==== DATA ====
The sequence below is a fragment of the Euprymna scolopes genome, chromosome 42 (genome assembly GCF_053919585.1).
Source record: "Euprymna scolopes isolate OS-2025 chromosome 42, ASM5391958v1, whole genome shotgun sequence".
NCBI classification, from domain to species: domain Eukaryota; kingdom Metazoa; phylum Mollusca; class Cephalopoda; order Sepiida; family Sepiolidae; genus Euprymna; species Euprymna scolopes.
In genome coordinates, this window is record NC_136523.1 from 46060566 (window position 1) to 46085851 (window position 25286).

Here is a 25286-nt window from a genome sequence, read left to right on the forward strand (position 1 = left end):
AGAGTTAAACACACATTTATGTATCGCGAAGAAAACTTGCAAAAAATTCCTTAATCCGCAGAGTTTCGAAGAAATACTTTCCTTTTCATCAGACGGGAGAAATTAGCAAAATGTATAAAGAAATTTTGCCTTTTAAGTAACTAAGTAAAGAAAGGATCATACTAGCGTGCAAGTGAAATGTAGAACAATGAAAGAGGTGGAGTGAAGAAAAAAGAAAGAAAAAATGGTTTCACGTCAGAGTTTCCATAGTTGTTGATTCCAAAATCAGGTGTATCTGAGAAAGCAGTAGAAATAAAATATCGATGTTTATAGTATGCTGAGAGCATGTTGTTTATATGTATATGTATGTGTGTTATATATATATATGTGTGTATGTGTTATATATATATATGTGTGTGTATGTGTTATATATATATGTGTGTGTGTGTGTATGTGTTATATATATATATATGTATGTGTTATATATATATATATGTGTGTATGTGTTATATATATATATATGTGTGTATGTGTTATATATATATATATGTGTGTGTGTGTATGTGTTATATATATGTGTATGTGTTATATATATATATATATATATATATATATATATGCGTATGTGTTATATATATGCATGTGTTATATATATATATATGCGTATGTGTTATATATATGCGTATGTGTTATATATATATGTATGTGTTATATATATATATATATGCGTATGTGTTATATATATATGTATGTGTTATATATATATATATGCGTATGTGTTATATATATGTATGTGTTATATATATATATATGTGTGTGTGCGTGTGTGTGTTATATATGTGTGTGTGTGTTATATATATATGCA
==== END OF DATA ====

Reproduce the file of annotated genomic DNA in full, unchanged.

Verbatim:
The sequence below is a fragment of the Euprymna scolopes genome, chromosome 42 (genome assembly GCF_053919585.1).
Source record: "Euprymna scolopes isolate OS-2025 chromosome 42, ASM5391958v1, whole genome shotgun sequence".
NCBI classification, from domain to species: domain Eukaryota; kingdom Metazoa; phylum Mollusca; class Cephalopoda; order Sepiida; family Sepiolidae; genus Euprymna; species Euprymna scolopes.
In genome coordinates, this window is record NC_136523.1 from 46060566 (window position 1) to 46085851 (window position 25286).

Here is a 25286-nt window from a genome sequence, read left to right on the forward strand (position 1 = left end):
AGAGTTAAACACACATTTATGTATCGCGAAGAAAACTTGCAAAAAATTCCTTAATCCGCAGAGTTTCGAAGAAATACTTTCCTTTTCATCAGACGGGAGAAATTAGCAAAATGTATAAAGAAATTTTGCCTTTTAAGTAACTAAGTAAAGAAAGGATCATACTAGCGTGCAAGTGAAATGTAGAACAATGAAAGAGGTGGAGTGAAGAAAAAAGAAAGAAAAAATGGTTTCACGTCAGAGTTTCCATAGTTGTTGATTCCAAAATCAGGTGTATCTGAGAAAGCAGTAGAAATAAAATATCGATGTTTATAGTATGCTGAGAGCATGTTGTTTATATGTATATGTATGTGTGTTATATATATATATGTGTGTATGTGTTATATATATATATGTGTGTGTATGTGTTATATATATATGTGTGTGTGTGTGTATGTGTTATATATATATATATGTATGTGTTATATATATATATATGTGTGTATGTGTTATATATATATATATGTGTGTATGTGTTATATATATATATATGTGTGTGTGTGTATGTGTTATATATATGTGTATGTGTTATATATATATATATATATATATATATATATATGCGTATGTGTTATATATATGCATGTGTTATATATATATATATGCGTATGTGTTATATATATGCGTATGTGTTATATATATATGTATGTGTTATATATATATATATATGCGTATGTGTTATATATATATGTATGTGTTATATATATATATATGCGTATGTGTTATATATATGTATGTGTTATATATATATATATGTGTGTGTGCGTGTGTGTGTTATATATGTGTGTGTGTGTTATATATATATGCA